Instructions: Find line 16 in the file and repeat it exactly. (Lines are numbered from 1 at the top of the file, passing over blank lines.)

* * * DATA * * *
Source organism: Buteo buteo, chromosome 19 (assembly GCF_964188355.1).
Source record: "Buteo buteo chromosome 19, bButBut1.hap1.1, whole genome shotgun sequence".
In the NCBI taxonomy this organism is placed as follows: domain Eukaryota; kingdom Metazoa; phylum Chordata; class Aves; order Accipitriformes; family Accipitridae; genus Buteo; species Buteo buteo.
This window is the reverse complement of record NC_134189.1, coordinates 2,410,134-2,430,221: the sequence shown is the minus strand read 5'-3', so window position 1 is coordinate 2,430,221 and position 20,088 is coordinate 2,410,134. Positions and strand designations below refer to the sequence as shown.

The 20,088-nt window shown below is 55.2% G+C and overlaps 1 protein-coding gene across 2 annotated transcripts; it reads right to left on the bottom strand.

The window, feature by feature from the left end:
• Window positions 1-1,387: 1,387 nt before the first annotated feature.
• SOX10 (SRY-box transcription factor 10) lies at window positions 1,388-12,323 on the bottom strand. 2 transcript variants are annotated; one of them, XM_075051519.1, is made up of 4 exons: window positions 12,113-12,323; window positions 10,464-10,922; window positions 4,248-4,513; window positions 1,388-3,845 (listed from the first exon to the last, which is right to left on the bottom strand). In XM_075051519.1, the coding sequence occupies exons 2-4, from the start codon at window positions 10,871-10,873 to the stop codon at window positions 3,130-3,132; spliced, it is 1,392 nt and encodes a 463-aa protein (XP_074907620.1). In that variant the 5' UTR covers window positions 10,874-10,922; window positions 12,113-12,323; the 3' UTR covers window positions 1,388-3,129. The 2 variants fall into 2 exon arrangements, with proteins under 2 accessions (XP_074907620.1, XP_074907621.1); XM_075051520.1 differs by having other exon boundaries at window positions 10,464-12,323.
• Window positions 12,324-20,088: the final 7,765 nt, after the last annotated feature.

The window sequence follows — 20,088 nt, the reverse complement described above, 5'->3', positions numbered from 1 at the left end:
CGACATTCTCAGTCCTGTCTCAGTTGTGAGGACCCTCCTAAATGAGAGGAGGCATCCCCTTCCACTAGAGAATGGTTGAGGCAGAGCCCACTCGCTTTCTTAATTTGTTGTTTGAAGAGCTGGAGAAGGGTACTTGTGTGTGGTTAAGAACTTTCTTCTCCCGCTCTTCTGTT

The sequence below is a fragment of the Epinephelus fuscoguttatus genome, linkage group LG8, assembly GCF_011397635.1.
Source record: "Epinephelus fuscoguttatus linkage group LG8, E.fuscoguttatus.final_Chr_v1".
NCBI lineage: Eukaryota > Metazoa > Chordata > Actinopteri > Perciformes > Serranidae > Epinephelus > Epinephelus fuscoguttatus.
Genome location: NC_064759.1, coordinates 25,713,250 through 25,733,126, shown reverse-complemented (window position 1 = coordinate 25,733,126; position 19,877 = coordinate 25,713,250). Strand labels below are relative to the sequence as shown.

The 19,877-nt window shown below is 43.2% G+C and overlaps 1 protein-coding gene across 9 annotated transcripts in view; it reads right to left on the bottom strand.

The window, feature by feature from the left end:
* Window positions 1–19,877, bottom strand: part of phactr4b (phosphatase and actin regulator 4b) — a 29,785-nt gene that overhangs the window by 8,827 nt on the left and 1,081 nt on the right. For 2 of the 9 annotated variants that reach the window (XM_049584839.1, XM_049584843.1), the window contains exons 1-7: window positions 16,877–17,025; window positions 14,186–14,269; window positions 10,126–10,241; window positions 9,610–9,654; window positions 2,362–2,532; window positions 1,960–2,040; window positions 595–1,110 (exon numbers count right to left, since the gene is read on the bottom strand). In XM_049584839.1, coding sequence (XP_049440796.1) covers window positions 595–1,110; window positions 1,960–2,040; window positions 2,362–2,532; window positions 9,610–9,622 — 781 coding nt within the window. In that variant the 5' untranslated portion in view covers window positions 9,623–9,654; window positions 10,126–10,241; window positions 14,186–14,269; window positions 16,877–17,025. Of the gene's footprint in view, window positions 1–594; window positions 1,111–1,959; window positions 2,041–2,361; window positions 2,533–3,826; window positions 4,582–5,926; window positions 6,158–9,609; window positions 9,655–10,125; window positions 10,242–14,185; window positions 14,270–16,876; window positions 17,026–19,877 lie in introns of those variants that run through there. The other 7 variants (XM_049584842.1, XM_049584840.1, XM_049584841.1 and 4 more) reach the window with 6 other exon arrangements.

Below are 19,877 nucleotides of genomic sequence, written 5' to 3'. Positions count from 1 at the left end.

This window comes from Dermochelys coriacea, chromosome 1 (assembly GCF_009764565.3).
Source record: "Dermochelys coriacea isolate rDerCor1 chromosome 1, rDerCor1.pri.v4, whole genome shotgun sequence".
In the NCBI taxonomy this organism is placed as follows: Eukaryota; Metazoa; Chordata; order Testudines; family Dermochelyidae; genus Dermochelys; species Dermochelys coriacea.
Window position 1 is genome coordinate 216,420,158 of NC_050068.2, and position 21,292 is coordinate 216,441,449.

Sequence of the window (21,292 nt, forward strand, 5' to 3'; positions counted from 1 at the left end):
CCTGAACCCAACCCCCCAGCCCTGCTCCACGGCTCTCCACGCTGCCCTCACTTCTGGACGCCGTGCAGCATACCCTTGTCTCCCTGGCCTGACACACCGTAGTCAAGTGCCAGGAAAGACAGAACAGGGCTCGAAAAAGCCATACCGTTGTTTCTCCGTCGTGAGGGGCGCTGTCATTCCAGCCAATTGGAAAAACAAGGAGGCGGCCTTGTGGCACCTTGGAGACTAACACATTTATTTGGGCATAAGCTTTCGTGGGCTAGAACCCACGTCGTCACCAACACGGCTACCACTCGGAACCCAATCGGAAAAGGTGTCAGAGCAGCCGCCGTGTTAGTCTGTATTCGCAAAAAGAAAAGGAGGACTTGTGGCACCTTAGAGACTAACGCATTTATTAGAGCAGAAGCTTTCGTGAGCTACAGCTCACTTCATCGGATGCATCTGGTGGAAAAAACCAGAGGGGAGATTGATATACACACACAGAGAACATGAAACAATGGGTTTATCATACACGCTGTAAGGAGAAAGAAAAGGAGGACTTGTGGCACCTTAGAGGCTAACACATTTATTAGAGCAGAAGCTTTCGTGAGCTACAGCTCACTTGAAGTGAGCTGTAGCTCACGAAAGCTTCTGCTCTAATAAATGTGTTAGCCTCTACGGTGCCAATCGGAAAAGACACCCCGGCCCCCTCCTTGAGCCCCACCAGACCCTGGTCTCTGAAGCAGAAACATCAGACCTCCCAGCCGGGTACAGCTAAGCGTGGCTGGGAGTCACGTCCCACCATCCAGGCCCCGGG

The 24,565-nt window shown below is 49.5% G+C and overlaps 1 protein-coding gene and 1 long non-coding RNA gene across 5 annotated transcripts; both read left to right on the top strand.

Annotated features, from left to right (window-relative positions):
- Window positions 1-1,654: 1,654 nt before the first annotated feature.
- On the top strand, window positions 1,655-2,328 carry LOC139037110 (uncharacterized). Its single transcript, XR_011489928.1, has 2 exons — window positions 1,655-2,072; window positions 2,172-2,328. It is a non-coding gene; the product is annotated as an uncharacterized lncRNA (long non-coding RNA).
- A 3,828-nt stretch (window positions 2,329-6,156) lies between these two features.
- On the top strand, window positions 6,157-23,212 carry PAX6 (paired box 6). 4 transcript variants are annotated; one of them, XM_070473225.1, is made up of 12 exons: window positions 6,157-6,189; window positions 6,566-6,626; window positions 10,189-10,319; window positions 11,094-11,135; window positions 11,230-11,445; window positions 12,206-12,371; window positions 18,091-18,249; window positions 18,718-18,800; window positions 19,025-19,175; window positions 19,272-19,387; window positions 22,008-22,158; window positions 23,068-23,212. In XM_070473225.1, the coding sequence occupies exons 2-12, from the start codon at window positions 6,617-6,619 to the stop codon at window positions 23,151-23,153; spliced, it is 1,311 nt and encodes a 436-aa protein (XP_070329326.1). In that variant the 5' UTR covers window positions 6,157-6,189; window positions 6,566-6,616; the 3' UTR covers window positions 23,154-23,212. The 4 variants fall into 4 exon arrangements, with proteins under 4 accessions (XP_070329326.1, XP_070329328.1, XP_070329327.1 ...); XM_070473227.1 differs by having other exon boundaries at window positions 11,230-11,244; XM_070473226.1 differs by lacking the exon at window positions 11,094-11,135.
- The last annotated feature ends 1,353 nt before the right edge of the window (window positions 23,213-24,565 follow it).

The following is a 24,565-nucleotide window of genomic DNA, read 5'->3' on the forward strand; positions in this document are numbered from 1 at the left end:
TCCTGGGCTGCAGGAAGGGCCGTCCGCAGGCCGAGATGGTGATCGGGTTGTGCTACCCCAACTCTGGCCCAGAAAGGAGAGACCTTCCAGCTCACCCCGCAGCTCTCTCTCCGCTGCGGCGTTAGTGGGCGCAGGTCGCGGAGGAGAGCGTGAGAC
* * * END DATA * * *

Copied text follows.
The 19,877-nt window shown below is 43.2% G+C and overlaps 1 protein-coding gene across 9 annotated transcripts in view; it reads right to left on the bottom strand.